Like many community cafeterias, though, Zhang struggles to make a profit. A set lunch at the canteen is priced from 2 to 10 yuan for seniors who live on government subsidies and is adjusted depending on their age. Though he can see more than 200 customers per day per canteen—including seniors, young office workers, and families—Zhang’s company still faces a monthly loss of approximately 30,000 yuan. “Some of the seniors are picky about everything you make, and lots of them think we should offer it to them for free,” he complains.
To offset the losses, the company offers catering services to nearby factories. “If we weren’t running a community cafeteria, but a fast food restaurant instead, we could adjust our price when the cost of ingredients rises,” Zhang tells TWOC. But since they are seen as providing services to the community, “We can’t increase our price, or residents would blame us,” Zhang says.
To earn the trust of elders, Zhang Yu (no relation to Zhang Kunlun), who manages a community canteen in northern China’s Inner Mongolia region, invites first-time customers to dine for free. Despite receiving a rental exemption from the local government, Zhang Yu, who is in her 20s, also finds it tricky to make a profit from the welfare-driven canteens.
According to Zhang Yu, her canteen can only earn about 5,000 yuan per month, after the deduction of employee wages and ingredients costs, mainly because of a lack of customers. “Since young people have started eating here, our revenue has been slightly higher. Youngsters are willing to spend about 30 yuan to eat [a more expensive set meal] while seniors usually opt for a single dish,” she tells TWOC.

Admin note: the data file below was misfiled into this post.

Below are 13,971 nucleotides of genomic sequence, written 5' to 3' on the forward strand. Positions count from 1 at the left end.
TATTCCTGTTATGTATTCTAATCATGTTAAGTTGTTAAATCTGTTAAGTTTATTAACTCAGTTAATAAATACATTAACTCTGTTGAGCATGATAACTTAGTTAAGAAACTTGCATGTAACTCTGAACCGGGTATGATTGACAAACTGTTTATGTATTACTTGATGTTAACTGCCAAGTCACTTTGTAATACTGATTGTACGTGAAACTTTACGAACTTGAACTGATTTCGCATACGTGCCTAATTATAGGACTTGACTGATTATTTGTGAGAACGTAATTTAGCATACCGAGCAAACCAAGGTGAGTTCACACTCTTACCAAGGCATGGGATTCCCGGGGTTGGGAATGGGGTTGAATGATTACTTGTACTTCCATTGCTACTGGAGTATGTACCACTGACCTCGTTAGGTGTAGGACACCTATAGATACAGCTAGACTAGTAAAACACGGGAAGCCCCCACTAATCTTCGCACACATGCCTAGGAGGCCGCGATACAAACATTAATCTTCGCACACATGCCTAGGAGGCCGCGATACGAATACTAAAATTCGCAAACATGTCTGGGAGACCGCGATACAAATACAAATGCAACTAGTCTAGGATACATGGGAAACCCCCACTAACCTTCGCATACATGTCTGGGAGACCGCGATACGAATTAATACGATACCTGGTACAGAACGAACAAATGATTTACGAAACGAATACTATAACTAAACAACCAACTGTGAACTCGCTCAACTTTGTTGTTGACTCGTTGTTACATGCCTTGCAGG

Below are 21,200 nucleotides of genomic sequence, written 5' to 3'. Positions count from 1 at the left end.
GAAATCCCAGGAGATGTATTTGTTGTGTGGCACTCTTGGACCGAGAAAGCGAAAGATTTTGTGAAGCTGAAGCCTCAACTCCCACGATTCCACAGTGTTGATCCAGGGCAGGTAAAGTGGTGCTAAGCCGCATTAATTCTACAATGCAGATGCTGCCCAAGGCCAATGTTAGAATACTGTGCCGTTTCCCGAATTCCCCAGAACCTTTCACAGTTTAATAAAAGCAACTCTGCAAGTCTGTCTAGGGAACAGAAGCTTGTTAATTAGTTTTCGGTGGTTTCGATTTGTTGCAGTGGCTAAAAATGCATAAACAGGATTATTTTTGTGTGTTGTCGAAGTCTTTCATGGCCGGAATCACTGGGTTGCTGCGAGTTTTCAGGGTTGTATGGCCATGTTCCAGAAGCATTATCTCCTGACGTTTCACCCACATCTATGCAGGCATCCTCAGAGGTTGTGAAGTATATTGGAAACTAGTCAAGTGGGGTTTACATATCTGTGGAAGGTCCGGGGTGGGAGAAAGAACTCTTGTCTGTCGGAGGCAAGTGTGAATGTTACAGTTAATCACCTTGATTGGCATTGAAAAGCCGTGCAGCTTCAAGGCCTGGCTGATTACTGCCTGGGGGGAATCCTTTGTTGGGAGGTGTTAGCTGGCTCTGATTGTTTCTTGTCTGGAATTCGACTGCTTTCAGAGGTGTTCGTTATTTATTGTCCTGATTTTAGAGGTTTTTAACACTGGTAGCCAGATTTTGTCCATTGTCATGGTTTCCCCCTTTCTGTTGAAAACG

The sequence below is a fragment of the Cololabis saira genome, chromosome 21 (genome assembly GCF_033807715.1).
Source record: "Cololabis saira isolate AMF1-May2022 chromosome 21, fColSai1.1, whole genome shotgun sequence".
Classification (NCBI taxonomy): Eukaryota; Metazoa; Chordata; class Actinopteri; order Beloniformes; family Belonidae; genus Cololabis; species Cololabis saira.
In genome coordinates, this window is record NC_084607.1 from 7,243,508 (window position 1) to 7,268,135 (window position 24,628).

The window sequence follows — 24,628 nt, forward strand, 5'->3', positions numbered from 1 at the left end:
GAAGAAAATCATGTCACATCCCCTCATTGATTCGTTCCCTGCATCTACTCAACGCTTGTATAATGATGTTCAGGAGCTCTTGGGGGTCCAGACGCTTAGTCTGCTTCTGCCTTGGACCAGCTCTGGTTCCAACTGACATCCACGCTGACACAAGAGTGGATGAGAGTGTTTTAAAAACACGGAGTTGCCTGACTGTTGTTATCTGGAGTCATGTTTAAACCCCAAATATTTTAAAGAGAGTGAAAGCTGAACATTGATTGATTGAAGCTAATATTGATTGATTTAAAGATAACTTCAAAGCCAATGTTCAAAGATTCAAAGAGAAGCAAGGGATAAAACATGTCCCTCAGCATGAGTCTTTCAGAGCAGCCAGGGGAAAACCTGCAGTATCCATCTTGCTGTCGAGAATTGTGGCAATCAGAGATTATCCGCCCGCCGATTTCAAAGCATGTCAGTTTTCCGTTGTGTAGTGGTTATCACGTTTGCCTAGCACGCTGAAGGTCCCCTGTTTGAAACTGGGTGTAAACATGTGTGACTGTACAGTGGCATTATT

To attract a more diverse set of customers, Zhang Yu even changed the restaurant’s name from “Senior Happiness Cafeteria” to “Community Happiness Cafeteria” and started advertising on social media platforms like Douyin, China’s version of TikTok. “We’ve started live streaming every day about our canteen just to make more people aware of us,” Zhang says.
These problems are exacerbated in rural places, where the smaller customer base has less money to spend on eating out. Wang Zhuo, the former owner of a community canteen in a rural county in central China’s Henan province, saw her fair share of seniors who would order the cheapest items on the menu regardless of their nutritional value. “We can’t sell food at a high price, and we have to give discounts to the elderly. We can’t make enough money to cover our essential costs, like water and electricity bills, rent, equipment, staff salaries, and renovation costs. We’re just running a charity without any financial support from our community,” says Wang, who asked to go by a pseudonym. She shut down her canteen after about six months of operation this July.